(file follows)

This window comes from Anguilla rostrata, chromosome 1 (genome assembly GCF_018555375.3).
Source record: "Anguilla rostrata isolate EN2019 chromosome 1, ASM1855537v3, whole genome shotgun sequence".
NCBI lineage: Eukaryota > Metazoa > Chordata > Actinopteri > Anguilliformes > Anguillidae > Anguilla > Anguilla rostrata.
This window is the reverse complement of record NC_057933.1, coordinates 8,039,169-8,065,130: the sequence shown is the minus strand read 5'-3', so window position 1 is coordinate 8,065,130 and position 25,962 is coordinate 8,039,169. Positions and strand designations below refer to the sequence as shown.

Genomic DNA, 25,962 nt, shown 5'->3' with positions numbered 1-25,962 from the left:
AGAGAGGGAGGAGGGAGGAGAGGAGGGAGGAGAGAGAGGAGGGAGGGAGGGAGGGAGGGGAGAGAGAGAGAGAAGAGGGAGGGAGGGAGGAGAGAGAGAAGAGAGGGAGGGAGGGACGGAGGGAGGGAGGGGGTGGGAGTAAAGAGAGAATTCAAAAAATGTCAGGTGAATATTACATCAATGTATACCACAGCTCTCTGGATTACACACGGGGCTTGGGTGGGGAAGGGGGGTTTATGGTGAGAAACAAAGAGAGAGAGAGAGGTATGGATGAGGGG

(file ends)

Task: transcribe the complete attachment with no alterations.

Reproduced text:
This window comes from Anguilla rostrata, chromosome 1 (genome assembly GCF_018555375.3).
Source record: "Anguilla rostrata isolate EN2019 chromosome 1, ASM1855537v3, whole genome shotgun sequence".
NCBI lineage: Eukaryota > Metazoa > Chordata > Actinopteri > Anguilliformes > Anguillidae > Anguilla > Anguilla rostrata.
This window is the reverse complement of record NC_057933.1, coordinates 8,039,169-8,065,130: the sequence shown is the minus strand read 5'-3', so window position 1 is coordinate 8,065,130 and position 25,962 is coordinate 8,039,169. Positions and strand designations below refer to the sequence as shown.

Genomic DNA, 25,962 nt, shown 5'->3' with positions numbered 1-25,962 from the left:
AGAGAGGGAGGAGGGAGGAGAGGAGGGAGGAGAGAGAGGAGGGAGGGAGGGAGGGAGGGGAGAGAGAGAGAGAAGAGGGAGGGAGGGAGGAGAGAGAGAAGAGAGGGAGGGAGGGACGGAGGGAGGGAGGGGGTGGGAGTAAAGAGAGAATTCAAAAAATGTCAGGTGAATATTACATCAATGTATACCACAGCTCTCTGGATTACACACGGGGCTTGGGTGGGGAAGGGGGGTTTATGGTGAGAAACAAAGAGAGAGAGAGAGGTATGGATGAGGGG